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Fishing boat captain makes 'incredible' rescue in frigid Alaska waters

Coast Guard members aboard a helicopter and Good Samaritans on a nearby vessel watched in amazement as the captain of a fishing boat dove into frigid Alaska waters this week to pull off a risky rescue.

Per the Alaska Dispatch News, water started flooding the Grayling, a commercial fishing boat with four crew aboard, in the Kupreanof Strait not far from Kodiak Island on Monday afternoon.

Another nearby boat, the Calista Marie, hooked up to the Grayling and started towing it ashore, but for unknown reasons, the Grayling suddenly capsized, sending all four fishermen into the 47-degree water.

Dale Pruitt, the captain of the Calista Marie, says his workers yanked one person out of the sea, while two others, including Grayling captain Christian Trosvig, pulled themselves onto the Grayling's skiff on their own.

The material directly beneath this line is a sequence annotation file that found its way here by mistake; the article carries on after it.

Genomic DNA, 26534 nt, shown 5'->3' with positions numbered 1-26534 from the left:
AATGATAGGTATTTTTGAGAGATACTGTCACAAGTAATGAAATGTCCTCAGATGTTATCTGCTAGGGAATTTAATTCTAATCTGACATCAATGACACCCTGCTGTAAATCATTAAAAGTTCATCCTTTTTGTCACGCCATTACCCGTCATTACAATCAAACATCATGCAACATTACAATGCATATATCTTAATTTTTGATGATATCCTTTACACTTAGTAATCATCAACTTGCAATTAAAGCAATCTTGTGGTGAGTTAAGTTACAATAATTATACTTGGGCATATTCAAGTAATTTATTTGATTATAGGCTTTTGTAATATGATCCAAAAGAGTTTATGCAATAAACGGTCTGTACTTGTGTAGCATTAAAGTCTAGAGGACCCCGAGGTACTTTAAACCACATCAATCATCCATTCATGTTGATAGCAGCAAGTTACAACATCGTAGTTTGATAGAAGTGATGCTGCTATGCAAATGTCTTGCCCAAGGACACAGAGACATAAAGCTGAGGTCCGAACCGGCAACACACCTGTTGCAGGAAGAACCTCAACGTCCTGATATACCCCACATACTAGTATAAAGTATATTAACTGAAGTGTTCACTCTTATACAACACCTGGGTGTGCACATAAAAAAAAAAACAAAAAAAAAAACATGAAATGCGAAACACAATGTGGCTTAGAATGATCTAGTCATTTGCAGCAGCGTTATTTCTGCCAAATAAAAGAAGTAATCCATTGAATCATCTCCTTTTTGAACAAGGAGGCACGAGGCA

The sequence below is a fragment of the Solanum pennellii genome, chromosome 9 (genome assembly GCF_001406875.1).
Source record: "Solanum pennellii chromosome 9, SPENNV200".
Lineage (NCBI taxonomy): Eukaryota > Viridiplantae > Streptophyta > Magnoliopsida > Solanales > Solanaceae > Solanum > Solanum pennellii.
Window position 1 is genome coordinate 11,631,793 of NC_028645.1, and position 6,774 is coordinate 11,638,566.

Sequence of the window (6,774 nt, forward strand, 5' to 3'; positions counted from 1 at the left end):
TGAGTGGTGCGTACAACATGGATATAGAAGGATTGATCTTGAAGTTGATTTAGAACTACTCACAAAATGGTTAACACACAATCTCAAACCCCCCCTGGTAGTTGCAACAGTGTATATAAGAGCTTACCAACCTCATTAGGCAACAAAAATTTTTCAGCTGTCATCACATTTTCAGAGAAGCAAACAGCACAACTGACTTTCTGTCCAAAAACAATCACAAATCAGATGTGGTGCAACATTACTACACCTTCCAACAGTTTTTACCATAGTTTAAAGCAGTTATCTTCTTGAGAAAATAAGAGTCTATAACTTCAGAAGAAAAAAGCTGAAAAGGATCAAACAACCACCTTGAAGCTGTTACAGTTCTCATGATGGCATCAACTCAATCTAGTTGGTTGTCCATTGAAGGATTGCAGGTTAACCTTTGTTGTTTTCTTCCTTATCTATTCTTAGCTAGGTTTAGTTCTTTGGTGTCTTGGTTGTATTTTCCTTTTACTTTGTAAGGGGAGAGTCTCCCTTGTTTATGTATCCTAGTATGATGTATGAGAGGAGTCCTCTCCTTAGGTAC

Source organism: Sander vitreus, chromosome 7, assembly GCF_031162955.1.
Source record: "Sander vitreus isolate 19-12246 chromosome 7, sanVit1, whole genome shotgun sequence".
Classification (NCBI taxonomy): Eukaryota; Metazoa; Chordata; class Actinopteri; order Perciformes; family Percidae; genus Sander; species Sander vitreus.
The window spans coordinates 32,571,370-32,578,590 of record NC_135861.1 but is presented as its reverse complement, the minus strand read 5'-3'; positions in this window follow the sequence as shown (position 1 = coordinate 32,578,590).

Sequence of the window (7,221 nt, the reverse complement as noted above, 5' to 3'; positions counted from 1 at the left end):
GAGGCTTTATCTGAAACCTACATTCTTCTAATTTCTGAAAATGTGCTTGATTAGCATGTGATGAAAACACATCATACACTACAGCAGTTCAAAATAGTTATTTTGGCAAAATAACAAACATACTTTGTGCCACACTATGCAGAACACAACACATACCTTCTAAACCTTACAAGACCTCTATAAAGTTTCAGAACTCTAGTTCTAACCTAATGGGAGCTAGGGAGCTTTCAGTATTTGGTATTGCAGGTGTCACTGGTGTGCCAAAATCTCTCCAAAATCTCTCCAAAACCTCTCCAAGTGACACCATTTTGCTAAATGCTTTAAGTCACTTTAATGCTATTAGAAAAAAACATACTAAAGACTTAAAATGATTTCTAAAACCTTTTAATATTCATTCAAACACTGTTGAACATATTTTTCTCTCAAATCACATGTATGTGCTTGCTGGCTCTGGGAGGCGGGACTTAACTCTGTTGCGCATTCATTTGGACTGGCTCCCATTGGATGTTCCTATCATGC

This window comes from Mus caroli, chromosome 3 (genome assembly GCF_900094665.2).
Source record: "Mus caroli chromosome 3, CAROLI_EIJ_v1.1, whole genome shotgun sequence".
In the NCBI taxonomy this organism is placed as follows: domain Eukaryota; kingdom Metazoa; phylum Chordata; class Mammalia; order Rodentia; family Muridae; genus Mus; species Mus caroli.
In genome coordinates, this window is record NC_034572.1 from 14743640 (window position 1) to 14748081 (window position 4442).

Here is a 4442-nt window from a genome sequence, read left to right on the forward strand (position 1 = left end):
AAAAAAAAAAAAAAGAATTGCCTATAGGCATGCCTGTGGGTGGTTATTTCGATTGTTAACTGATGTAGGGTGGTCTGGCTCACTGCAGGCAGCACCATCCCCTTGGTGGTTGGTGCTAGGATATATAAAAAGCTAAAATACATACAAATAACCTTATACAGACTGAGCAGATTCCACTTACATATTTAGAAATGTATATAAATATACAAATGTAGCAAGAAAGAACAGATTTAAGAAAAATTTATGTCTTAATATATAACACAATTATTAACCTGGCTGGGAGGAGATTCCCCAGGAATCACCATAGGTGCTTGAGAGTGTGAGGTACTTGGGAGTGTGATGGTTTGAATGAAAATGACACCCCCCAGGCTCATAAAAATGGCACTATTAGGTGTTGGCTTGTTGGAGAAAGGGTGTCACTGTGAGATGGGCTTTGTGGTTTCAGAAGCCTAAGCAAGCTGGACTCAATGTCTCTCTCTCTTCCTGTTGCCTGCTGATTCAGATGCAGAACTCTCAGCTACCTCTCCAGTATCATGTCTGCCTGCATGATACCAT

The fourth crew member, however, was nowhere to be seen. About 20 minutes later, however, his head emerged, and a lifejacket-outfitted Trosvig immediately jumped into the water, swimming at least 50 yards to reach him, drag him onto the skiff, and administer CPR.

One of the men in the chopper called the scene "incredible" in a Coast Guard statement. "It is a testament to how tough those fishermen are," he says, adding to KTUU that the waters that day were dangerous.

The Washington Post, meanwhile, points out a Facebook post Trosvig put up Tuesday, which noted he'd lost his twin brother "to the sea." "It was not going to happen again," he wrote.

"To God be the glory for giving the courage and strength to get my man out of the water." The rescued man was treated for hypothermia and breathing in diesel fuel; no other injuries were reported.

(Nearly 50 people were rescued off Alaska's coast last year.)

This article originally appeared on Newser: He Lost His Twin 'to the Sea.' It Wasn't Going to Happen Again

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